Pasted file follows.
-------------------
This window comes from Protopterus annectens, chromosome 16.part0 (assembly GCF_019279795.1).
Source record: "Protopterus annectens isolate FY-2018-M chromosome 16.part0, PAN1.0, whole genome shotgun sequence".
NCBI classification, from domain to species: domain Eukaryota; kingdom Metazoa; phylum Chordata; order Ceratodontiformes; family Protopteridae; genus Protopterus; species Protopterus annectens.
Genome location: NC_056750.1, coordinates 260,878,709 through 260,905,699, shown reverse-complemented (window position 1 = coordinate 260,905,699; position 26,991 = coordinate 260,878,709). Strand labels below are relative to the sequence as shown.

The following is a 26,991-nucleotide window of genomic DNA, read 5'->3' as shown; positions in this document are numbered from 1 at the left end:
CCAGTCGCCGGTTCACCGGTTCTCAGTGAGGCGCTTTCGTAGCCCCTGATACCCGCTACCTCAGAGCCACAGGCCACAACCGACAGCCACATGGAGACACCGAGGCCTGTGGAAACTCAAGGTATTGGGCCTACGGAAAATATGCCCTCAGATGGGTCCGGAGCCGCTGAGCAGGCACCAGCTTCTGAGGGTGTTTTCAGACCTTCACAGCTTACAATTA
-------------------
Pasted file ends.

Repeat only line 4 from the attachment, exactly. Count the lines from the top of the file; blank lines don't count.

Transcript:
Genome location: NC_056750.1, coordinates 260,878,709 through 260,905,699, shown reverse-complemented (window position 1 = coordinate 260,905,699; position 26,991 = coordinate 260,878,709). Strand labels below are relative to the sequence as shown.